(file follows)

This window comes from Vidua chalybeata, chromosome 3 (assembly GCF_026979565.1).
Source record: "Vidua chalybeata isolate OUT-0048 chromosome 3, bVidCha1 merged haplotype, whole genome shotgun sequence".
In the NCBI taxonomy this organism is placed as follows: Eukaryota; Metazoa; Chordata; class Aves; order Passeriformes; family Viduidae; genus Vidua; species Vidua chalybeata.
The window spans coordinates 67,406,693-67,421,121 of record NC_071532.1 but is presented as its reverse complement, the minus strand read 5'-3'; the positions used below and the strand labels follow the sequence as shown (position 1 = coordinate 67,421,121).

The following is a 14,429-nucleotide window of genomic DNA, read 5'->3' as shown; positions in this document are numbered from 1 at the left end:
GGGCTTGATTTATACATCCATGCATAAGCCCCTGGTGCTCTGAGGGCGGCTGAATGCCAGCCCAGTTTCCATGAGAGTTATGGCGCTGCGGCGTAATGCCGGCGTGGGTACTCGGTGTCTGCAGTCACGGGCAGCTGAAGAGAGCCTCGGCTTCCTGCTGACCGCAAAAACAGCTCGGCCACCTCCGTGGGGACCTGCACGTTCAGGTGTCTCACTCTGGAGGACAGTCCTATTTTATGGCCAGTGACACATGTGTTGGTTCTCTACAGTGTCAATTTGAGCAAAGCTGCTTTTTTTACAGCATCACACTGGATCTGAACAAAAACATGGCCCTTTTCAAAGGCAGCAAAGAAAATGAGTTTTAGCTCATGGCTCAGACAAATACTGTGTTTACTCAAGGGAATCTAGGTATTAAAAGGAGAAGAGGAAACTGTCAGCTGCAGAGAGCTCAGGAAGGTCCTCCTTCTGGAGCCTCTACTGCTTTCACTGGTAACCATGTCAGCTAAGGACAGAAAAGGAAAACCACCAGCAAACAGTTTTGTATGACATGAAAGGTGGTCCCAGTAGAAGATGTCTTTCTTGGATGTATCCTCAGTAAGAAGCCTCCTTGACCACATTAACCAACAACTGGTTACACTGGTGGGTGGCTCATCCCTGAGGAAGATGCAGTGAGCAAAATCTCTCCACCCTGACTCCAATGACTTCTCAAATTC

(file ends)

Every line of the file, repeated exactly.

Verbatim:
This window comes from Vidua chalybeata, chromosome 3 (assembly GCF_026979565.1).
Source record: "Vidua chalybeata isolate OUT-0048 chromosome 3, bVidCha1 merged haplotype, whole genome shotgun sequence".
In the NCBI taxonomy this organism is placed as follows: Eukaryota; Metazoa; Chordata; class Aves; order Passeriformes; family Viduidae; genus Vidua; species Vidua chalybeata.
The window spans coordinates 67,406,693-67,421,121 of record NC_071532.1 but is presented as its reverse complement, the minus strand read 5'-3'; the positions used below and the strand labels follow the sequence as shown (position 1 = coordinate 67,421,121).

The following is a 14,429-nucleotide window of genomic DNA, read 5'->3' as shown; positions in this document are numbered from 1 at the left end:
GGGCTTGATTTATACATCCATGCATAAGCCCCTGGTGCTCTGAGGGCGGCTGAATGCCAGCCCAGTTTCCATGAGAGTTATGGCGCTGCGGCGTAATGCCGGCGTGGGTACTCGGTGTCTGCAGTCACGGGCAGCTGAAGAGAGCCTCGGCTTCCTGCTGACCGCAAAAACAGCTCGGCCACCTCCGTGGGGACCTGCACGTTCAGGTGTCTCACTCTGGAGGACAGTCCTATTTTATGGCCAGTGACACATGTGTTGGTTCTCTACAGTGTCAATTTGAGCAAAGCTGCTTTTTTTACAGCATCACACTGGATCTGAACAAAAACATGGCCCTTTTCAAAGGCAGCAAAGAAAATGAGTTTTAGCTCATGGCTCAGACAAATACTGTGTTTACTCAAGGGAATCTAGGTATTAAAAGGAGAAGAGGAAACTGTCAGCTGCAGAGAGCTCAGGAAGGTCCTCCTTCTGGAGCCTCTACTGCTTTCACTGGTAACCATGTCAGCTAAGGACAGAAAAGGAAAACCACCAGCAAACAGTTTTGTATGACATGAAAGGTGGTCCCAGTAGAAGATGTCTTTCTTGGATGTATCCTCAGTAAGAAGCCTCCTTGACCACATTAACCAACAACTGGTTACACTGGTGGGTGGCTCATCCCTGAGGAAGATGCAGTGAGCAAAATCTCTCCACCCTGACTCCAATGACTTCTCAAATTC